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Fraudulent medical reports: Senate berates public hospitals

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Senate leader, Lawan. Photo: TWITTER/SENATE

*Wants NMA, FG to check quackery in health sector

The Senate yesterday decried the dangerous trend in public hospitals whereby fraudulent medical reports for fake reasons are obtained by proxy mostly by public servants, which they said poses great risks to the lives of Nigerians.

Hence, to identify and prevent quackery in public hospitals across the country, the Senate asked the Federal Ministry of Health (FMoH) to set up an efficient and proper mechanism.

The upper chamber also urged the Nigerian Medical Association (NMA) to up the ante in its effort in checkmating incidences of fraud and quackery in the medical profession. The lawmakers reached the resolutions after a thorough debate on a motion on the proliferation of fake medical reports emanating from public hospitals in Nigeria sponsored by Senator Uche Ekwunife.

Ekwunife, while presenting her motion, noted with concern, a recent investigation that revealed the ease with which “authentic” medical reports could be obtained some public hospitals in Nigeria for a fee. She said the reports could be obtained without any medical tests whatsoever or even proof of identity.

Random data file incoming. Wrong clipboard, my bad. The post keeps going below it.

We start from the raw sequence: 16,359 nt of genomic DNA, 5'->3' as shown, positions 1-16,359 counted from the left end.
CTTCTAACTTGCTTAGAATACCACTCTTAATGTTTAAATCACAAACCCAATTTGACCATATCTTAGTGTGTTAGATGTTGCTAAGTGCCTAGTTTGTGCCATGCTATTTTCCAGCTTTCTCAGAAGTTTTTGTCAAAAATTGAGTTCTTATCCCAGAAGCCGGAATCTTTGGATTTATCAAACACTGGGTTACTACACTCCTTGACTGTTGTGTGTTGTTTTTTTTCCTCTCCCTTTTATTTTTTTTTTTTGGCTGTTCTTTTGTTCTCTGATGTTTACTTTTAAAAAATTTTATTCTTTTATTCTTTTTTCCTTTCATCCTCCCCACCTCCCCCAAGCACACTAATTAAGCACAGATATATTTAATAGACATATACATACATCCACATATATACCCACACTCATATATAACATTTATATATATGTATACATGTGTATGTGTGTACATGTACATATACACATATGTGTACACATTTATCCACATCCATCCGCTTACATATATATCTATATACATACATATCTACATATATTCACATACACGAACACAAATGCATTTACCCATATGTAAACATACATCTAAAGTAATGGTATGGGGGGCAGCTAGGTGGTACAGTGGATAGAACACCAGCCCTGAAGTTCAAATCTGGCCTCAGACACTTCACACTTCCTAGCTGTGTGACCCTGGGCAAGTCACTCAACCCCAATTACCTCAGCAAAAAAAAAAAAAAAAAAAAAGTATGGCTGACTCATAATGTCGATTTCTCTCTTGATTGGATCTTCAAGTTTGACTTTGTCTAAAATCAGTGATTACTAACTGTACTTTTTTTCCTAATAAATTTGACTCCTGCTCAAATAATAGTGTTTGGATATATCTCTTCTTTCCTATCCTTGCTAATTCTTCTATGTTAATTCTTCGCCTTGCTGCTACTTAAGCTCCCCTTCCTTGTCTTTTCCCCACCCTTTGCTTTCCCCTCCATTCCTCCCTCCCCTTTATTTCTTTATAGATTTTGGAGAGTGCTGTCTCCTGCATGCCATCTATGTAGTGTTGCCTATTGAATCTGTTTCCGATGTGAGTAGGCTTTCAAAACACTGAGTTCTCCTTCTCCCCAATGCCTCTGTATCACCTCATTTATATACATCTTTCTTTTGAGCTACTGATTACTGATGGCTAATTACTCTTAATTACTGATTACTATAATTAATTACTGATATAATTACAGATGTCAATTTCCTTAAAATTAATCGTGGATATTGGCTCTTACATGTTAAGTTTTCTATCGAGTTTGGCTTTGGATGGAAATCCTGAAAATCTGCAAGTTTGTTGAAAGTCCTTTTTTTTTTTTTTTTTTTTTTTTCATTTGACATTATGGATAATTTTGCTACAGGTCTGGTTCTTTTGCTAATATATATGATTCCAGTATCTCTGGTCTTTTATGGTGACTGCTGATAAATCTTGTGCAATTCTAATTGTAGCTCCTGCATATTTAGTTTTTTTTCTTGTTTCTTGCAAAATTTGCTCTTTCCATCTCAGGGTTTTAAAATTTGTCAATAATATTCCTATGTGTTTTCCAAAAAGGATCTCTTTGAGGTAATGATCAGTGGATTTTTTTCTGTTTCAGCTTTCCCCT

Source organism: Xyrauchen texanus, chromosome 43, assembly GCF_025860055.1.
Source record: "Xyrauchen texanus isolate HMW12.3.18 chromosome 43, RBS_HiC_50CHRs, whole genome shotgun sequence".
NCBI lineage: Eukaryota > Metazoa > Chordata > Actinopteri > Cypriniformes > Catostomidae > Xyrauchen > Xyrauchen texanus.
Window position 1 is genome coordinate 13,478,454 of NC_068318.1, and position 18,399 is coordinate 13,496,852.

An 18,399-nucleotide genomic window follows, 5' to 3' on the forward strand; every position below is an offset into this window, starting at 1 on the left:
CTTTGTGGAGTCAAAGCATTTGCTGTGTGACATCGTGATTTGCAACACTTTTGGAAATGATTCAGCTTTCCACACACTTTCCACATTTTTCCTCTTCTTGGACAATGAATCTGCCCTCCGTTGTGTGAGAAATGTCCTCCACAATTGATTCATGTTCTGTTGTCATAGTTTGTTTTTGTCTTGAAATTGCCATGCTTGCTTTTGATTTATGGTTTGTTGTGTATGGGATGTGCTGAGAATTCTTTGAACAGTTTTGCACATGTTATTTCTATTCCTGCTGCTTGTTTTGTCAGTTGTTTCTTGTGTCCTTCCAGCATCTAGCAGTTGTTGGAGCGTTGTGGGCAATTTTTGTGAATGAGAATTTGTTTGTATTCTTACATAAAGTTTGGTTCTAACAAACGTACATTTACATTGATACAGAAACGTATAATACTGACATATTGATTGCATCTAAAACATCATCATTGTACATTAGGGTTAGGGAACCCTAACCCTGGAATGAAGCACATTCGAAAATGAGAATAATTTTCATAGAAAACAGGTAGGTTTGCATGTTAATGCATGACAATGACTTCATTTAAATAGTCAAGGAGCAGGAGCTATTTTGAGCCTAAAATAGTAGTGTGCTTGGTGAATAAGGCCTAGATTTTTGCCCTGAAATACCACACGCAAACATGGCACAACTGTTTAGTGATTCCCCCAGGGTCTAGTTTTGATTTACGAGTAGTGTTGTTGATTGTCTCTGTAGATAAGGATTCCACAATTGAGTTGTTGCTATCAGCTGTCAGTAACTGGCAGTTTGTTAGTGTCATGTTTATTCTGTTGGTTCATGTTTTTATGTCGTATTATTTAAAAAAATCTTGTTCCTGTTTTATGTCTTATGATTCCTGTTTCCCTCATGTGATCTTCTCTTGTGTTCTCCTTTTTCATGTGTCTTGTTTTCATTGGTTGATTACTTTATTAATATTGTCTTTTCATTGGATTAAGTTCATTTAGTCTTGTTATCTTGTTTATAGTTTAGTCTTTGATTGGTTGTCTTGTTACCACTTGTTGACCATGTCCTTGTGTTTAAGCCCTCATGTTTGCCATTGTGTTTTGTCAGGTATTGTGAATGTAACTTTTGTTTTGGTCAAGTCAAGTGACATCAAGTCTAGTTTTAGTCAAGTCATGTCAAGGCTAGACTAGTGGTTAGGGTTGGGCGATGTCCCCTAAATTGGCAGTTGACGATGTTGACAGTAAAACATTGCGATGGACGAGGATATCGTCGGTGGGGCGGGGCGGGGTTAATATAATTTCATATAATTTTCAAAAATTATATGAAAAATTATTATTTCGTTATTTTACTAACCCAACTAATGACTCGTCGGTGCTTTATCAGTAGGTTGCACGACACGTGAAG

The senator expressed worry that the commercialisation of medical reports poses a grave danger to the medical health and safety of Nigerians.

She said the development could result in fatal misdiagnosis of patients or anyone else that relies on the contents of such medical reports.

Ekwunife underscored the dire importance of the medical report as a document, which is accorded great weight, and importance in the ordinary course of our day-to-day business, including courts of law.

She added that the medical report contains an individual’s personal medical records and details, which are used to ascertain a person’s medical condition, obtain health benefits; certify one’s mental state.

She said the document could also be used to investigate addictions, diagnose treatments, and most importantly, ascertain and form medical opinions. She expressed regrets that the integrity of the medical report was being compromised and eroded by the realisation that it might not contain the true and accurate medical details of the person named in the report.

She said, “I am aware that the Code of Ethics of the medical profession abhors the illegal issuance of medical certificates and records to patients without conducting all the relevant tests.

“I am aware that guidelines exist in the medical profession which prescribes these conducts, but no effective implementation of these regulations.”


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